New Zealand cockles are members of the Veneridae family. Cockles are very similar to clams. Most of the cockles sold in the U.S. are flown in live from New Zealand.
Cockles are widespread in New Zealand harbors and estuaries. They are found in sediments ranging from soft mud to soft, silty sand, they often form dense beds that contain cockles of similar size. Cockles dig a shallow burrow into the seabed.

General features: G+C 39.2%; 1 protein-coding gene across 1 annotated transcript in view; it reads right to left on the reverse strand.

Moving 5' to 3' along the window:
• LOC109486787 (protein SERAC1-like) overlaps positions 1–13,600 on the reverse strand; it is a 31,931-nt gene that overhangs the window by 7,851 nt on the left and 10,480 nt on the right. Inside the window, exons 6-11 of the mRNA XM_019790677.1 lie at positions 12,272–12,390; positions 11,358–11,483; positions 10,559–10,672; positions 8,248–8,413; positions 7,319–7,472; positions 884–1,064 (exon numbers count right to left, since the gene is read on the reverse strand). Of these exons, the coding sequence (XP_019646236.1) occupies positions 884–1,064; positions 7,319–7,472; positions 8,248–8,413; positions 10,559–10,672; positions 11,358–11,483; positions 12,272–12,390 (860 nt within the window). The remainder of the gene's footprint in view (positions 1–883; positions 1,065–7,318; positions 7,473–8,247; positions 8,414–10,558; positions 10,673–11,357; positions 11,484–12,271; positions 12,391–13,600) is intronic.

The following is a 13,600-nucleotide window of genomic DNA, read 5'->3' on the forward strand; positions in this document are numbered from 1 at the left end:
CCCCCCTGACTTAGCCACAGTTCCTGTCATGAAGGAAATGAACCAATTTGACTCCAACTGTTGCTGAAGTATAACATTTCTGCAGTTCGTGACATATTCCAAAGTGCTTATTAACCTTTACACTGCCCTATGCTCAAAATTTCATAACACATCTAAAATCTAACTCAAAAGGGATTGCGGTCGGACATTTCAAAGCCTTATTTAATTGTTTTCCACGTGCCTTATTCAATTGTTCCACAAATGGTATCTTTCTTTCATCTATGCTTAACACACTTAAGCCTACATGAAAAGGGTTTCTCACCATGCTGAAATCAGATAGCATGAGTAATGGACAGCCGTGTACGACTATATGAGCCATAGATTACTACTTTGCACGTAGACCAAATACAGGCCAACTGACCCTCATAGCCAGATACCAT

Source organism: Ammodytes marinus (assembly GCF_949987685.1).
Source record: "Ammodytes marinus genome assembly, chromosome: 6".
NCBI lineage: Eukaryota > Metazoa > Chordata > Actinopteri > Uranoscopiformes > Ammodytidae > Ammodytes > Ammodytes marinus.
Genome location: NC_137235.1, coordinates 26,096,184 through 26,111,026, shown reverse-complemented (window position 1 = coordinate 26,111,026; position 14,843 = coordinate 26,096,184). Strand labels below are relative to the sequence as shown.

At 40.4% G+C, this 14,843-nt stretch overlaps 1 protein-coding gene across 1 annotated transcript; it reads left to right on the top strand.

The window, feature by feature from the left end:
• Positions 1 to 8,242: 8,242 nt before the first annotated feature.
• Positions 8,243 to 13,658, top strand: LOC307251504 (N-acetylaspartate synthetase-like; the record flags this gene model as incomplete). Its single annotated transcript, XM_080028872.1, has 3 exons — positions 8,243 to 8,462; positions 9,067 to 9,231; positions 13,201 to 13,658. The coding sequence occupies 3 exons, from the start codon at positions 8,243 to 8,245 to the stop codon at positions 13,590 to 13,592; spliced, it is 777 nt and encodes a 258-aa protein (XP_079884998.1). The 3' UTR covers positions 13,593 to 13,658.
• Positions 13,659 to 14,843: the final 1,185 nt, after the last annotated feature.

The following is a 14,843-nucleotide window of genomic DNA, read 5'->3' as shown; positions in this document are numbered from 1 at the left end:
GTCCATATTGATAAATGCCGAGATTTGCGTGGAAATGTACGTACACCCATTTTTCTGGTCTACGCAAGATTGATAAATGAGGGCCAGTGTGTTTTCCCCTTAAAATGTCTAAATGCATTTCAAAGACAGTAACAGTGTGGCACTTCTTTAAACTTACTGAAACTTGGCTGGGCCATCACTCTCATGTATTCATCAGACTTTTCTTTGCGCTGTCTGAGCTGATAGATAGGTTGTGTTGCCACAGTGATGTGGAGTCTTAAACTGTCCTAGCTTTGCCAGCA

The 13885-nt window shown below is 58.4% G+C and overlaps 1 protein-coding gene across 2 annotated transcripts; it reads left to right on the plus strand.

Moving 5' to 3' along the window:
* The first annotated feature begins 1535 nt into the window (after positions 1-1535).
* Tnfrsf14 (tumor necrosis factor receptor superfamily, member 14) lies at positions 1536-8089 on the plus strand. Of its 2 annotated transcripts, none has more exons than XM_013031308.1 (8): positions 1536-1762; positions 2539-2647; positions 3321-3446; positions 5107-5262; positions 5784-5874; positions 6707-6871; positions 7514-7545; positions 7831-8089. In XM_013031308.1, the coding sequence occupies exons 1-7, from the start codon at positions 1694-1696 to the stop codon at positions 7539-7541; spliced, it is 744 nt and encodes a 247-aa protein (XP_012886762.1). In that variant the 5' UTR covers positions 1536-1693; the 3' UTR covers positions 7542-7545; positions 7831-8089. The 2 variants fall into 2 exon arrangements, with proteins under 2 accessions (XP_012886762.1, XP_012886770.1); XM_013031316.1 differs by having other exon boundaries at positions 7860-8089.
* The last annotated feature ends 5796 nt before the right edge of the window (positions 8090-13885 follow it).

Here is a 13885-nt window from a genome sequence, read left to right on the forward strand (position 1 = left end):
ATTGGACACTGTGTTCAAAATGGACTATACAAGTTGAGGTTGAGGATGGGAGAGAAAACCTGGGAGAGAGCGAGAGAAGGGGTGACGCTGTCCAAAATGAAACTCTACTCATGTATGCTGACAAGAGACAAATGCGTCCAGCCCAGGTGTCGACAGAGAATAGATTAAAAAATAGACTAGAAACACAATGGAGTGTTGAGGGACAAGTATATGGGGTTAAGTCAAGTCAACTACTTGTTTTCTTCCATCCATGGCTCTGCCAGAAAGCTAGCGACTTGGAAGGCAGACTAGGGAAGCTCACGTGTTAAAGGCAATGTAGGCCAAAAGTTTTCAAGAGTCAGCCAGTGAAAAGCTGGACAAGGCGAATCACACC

Cockles have plump, round shells with fine ridges that run in two directions. Usually purple on the inside, they have a delicate cream colored flesh with a low oil content. The meat is small in proportion to shell weight, but the succulent meats have a fresh briny flavor that works well with many dishes.